This is all managed automatically by the BIND software --- once it's properly configured then it will automatically synchronize secondaries to primaries (using zone transfers).
It is also common for network administrators to run "caching" nameservers. These aren't configured as primary or secondary authorites for any domain. However they can have DNS requests directed to them and they will respond from their cache if they have recieved an authoritative answer recently enough. The DNS protocols include plenty of information regarding the acceptable caching periods for any given record. So they can be configured by the hostmasters of each domain.
BIND nameservers can be used for caching, and they can concurrently be primary to some domains, secondary to others.
So, why don't you just give a list of your machines to your ISP and one of their admins put all their names and IP addresses into your zones for you?
If you are a typical small site on the Internet these days you don't use IANA assigned addresses for all of your system. You might have a dedicated connection to the Internet. Perhaps you have an ISN line or even a modem that's configured for dial-on-demand. Your ISP has probably only devoted a few IP addresses to you. If you have a publiclly accessible web site it might be "virtual hosted" at your ISPs site on one of their servers. The same might be true of your FTP server and your e-mail might be served to you through some POP mailbox hack.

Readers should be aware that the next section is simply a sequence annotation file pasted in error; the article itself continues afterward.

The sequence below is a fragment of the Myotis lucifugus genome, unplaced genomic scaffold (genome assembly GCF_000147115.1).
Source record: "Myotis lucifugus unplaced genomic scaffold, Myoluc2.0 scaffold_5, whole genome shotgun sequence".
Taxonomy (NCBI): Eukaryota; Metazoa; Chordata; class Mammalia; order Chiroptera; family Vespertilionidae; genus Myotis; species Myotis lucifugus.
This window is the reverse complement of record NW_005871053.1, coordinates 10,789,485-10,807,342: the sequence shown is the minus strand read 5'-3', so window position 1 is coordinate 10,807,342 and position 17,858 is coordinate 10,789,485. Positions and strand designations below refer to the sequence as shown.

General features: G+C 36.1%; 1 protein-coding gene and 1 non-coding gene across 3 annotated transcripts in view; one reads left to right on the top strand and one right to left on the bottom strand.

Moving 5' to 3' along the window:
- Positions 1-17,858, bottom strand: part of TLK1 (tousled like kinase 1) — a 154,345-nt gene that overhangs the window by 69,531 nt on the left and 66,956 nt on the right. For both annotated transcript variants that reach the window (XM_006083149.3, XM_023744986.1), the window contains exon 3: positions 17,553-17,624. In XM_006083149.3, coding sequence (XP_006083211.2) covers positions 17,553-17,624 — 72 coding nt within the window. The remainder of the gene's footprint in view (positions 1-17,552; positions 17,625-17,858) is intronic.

Most of your system are probably using RFC1918 "Private Network" IP addresses (10.*.*.*, 172.16.*.* through 172.31.*.*, or 192.168.*.*) and be accessing the Internet through IP masquerading (as provided by the Linux kernel or most modern routers) or through applications proxies (such as SOCKS).
In these cases you cannot publish those host names and their IP addresses through your public DNS records.